Some Texas Republicans Have Closer QAnon Ties Than You Might Think

Gubernatorial candidate Allen West and a handful of Texas officials and candidates use social media hashtags associated with the conspiracy-based movement.

By Michael Marks & Shelly BrisbinJuly 8, 2021 11:55 am

This month, soon-to-be former Texas Republican Party Chairman Allen West announced his plans to challenge Texas Gov. Gregg Abbott in next year’s GOP gubernatorial primary.

In early June, West was in Dallas for a conference called the “For God and Country Patriot Roundup.” Other big-name speakers at the event included former Trump National Security Advisor Michael Flynn and Rep. Louie Gohmert, a Republican from East Texas.

The conference wasn’t a standard Republican event. It had ties to QAnon, the conspiracy theory-driven movement whose followers falsely believe that a global cabal of sex traffickers and pedophiles is actually running the country. Many of the people who participated in the insurrection at the U.S. Capitol on January 6 were active in the QAnon community.

Steven Monacelli is an independent journalist based in Dallas who reported from the conference. He’s also the publisher of Protean Magazine. He told Texas Standard that beyond a belief in sex trafficking-related corruption, QAnon adherents believe that elites who run the U.S. and perhaps the world are “either satanic, pedophiles or both.”

Monacelli says some QAnon believers are running for local offices.

“In North Texas, a number of candidates and sitting elected officials have posted a number of QAnon-themed things on Facebook, on social media, with explicit references to sayings and hashtags that are really only used within the QAnon movements,” Monacelli said.

He cites city officials in Colleyville and Arlington, Texas and school board candidates in Keller, Texas who posted or interacted with QAnon-themed content on social sites.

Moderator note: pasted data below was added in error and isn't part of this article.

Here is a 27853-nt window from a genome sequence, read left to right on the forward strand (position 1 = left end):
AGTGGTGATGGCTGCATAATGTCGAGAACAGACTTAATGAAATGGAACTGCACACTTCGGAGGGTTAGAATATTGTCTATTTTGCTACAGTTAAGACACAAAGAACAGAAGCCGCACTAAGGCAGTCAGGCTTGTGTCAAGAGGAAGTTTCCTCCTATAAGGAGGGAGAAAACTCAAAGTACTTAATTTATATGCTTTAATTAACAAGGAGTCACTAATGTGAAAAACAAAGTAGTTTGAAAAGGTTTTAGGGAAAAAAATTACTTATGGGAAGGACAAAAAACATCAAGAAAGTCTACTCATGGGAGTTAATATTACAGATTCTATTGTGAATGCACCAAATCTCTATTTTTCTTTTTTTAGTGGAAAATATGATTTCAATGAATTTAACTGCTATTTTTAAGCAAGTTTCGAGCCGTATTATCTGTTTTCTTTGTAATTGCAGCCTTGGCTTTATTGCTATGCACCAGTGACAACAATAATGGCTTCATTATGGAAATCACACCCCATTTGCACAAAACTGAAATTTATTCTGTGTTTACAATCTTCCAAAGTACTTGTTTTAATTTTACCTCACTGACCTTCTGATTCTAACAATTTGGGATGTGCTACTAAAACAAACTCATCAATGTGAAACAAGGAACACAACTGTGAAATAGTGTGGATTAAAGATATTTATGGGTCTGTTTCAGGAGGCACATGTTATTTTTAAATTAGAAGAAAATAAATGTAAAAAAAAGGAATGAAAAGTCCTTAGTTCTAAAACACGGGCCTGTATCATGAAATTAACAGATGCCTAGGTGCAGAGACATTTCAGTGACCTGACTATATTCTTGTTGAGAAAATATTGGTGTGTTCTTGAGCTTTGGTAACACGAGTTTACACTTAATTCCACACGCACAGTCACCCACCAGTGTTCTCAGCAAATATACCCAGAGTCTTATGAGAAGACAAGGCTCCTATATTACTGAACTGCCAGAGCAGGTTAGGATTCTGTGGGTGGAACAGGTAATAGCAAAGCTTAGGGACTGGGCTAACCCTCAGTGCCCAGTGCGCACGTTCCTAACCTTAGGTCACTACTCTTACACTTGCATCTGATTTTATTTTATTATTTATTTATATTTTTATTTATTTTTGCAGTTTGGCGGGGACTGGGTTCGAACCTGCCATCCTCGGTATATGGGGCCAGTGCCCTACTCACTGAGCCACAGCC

“There are currently three different congressional candidates across Texas that have all posted things related to Q in one form or another,” Monacelli said.

One of the three candidates has distanced himself from QAnon, but the others have not, Monacelli said.

Q is both an abbreviation for QAnon and the screen name of the anonymous creator of the movement. Q and others have popularized a number of symbols and social media hashtags. Those include #thegreatawakening and #wwg1wga – which stands for “where we go one, we go all.” The #savethechildren is connected to the QAnon belief that children have been abducted and their bodily fluids harvested, Monacelli said.

QAnon beliefs change over time, Monacelli said, sometimes based on a previous prediction not coming true, or a theory being solidly debunked.

Allen West’s actions suggest that he has embraced some tenets of QAnon. He has used the Q-associated phrase “we are the storm” on official Texas GOP documents. Like Gohmert and Texas Agriculture Commissioner Sid Miller, West has attended events with QAnon believers.

“What it signifies to me, that these individuals continue to identify themselves with this movement, is that there is a broader adoption of some of these beliefs within the mainstream of the Texas Republican Party,” Monacelli said.

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